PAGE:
New Hope 4 Youth director has a passion for helping teens

Lisa Jacobson has joined Hope 4 Youth as the non-profit’s new executive director. Photo by Mandy Moran Froemming

Lisa Jacobson comes to Hope 4 Youth with decades of career experience serving at-risk youth and families.

She was hired as the local non-profit’s executive director last month and took over the job Feb. 22.

Hope 4 Youth, based in Anoka, operates a drop-in center and provides support for young people experiencing homelessness.

Jacobson brings 15 years of leadership experience to her new role, most recently serving as the vice president and chief advancement officer at the Greater Minneapolis Council of Churches.

It was while working at TreeHouse, an organization that supports at-risk youth and families, that Jacobson discovered her passion for helping teens who need it most.

“I watched lives change through mentor relationships,” said Jacobson, who in 2013 was named Youth Mentor of the Year by the Northwest Hennepin Human Services Council for her work as chairwoman of the Brooklyn Park Community Foundation, volunteering as a Girl Scout leader, volunteering as a mentor for at-risk youth in her community and raising funds for the Brooklyn Avenues project, which provides shelter for homeless teens.

She realized that most young people are just one bad decision away from disaster.

“Every teenager in our community needs to be loved and told they are worth something,” Jacobson said. “Many of these kids have really been dealt a bad hand.”

Jacobson tells the story of a teenage girl, whose single mom doesn’t make good choices and is constantly bringing home different men. As this girl grows up, she becomes an attractive target for those men.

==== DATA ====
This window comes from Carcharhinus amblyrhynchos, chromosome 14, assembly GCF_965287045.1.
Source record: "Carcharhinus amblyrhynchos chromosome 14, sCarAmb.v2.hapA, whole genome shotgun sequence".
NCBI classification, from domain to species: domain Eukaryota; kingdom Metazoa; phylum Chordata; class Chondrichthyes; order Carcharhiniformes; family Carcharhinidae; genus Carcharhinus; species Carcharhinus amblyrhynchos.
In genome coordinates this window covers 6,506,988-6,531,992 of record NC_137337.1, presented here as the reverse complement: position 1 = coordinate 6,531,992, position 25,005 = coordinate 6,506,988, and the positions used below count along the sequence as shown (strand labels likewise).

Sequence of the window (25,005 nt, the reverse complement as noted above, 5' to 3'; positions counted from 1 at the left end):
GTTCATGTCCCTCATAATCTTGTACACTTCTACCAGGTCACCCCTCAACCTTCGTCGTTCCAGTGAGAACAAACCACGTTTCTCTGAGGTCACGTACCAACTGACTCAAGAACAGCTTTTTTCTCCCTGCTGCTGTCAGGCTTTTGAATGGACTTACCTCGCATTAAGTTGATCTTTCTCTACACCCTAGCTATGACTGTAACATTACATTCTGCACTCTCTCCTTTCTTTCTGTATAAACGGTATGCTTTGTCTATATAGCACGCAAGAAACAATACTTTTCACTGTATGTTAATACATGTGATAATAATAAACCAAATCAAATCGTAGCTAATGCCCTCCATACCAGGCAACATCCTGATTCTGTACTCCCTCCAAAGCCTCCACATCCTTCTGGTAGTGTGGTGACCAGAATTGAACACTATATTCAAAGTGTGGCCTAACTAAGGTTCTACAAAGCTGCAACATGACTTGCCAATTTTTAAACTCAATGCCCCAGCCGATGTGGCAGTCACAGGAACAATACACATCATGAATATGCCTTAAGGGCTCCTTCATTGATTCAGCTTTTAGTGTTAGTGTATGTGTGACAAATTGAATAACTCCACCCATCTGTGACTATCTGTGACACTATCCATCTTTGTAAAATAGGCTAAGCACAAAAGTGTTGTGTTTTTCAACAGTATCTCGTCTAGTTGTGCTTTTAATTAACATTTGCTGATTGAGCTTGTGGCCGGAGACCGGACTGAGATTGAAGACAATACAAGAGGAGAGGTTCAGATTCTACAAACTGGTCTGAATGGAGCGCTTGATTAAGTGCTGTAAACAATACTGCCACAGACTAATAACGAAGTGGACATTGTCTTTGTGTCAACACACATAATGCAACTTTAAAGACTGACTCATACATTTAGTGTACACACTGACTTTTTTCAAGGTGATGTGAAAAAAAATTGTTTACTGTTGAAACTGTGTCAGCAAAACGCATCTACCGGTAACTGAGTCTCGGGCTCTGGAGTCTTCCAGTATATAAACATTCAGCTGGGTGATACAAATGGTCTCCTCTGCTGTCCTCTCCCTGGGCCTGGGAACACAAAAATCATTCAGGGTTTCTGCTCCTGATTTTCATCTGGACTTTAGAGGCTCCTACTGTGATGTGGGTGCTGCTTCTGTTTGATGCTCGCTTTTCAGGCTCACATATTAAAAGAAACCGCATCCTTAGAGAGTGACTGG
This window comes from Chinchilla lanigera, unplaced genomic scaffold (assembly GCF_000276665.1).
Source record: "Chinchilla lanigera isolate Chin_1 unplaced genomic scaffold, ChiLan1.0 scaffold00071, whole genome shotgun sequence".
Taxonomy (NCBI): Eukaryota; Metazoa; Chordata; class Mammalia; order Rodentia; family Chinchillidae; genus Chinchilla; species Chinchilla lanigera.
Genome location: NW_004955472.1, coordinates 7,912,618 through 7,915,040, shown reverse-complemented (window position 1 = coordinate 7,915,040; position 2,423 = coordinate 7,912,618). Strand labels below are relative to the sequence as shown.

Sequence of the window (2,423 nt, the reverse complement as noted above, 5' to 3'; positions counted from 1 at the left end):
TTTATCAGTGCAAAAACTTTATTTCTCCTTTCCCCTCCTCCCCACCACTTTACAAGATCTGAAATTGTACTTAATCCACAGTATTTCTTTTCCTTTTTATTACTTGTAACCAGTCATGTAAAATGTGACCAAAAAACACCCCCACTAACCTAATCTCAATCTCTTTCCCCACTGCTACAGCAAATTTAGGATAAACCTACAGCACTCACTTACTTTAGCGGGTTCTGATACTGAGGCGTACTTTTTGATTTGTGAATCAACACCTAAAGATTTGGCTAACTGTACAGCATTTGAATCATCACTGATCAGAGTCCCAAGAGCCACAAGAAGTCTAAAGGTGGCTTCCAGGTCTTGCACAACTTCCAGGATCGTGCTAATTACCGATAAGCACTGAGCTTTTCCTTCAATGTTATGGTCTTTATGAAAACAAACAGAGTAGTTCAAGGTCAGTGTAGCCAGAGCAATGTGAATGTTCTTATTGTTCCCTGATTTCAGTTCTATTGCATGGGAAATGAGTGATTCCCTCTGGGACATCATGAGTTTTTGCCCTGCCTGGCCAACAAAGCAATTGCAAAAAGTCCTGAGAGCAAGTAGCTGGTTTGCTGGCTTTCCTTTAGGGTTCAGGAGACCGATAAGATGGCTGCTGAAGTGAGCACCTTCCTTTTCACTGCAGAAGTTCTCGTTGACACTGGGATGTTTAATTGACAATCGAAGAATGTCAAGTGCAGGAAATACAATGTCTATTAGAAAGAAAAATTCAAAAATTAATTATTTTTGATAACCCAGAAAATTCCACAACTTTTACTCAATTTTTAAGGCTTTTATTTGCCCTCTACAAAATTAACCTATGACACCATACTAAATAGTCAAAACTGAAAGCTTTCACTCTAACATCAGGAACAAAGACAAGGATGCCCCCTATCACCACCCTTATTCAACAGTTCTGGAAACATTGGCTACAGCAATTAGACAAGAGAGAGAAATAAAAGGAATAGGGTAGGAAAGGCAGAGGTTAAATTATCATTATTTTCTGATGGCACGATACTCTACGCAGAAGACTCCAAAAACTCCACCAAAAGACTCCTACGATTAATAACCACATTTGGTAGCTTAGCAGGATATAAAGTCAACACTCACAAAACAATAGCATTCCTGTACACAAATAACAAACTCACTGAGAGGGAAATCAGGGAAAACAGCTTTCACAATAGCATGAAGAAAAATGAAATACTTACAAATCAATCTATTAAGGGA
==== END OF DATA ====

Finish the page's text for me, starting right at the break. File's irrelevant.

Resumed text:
“This is a girl who feels she is safer living outside than in that place she is supposed to call home,” Jacobson said.

Monday through Friday 25-40 young people use the drop-in center. They get a hot meal, can shower and do a load of laundry. Case workers and volunteer mentors provide support.

Hope 4 Youth helps to meet the basic needs of homeless youth as well as helping youth find jobs, finish school, secure housing and access health and wellness services..

Case workers estimate about 25-30 percent of the young people who visit Hope 4 Youth are chronically homeless. Others are couch hopping, living with friends.

An estimated 900 students in the Anoka-Hennepin School District are homeless.

There is a goal on the horizon to end youth homelessness in Anoka County by 2024. That’s just eight years from now.

“We’re still working on what that looks like and how to make it happen,” Jacobson said. “But this is a real thing that we talk about. I want to be here when we close our doors.”

For now, Hope 4 Youth is helping homeless teens one small, or big, step at a time.

Their accomplishments are celebrated on a bulletin board when you first walk through the door of the center. They are getting jobs, cars and apartments. They’re making plans to go back to school.

Hope 4 Youth is also in the process of building a transitional housing facility in Coon Rapids. Jacobson brings her experience as a volunteer with the Brooklyn Avenues project to Hope 4 Youth’s effort.

The organization needs to raise another $800,000 to $1 million to open the doors of that transitional housing facility, which it hopes to do this fall. A new capital campaign is getting underway.

But Jacobson has already been blown away by the generosity of the community and the support for Hope 4 Youth.

When she opens the door to a storage room of food – stacked to the ceiling – she is in awe.

“This is the only place I’ve ever worked where money just shows up, without even asking,” she said.

Last week, the Knights of Columbus presented Hope 4 Youth with a $1,000 check from funds raised at a recent spaghetti dinner.

Jacobson has spent her first month on the job reaching out to the community. She has already collected a stack of business cards 4-inches thick.

She said her door at Hope 4 Youth is always open.

“I want the community to be able to come in and see what they have done here,” she said.

For more information, email Jacobson at or visit

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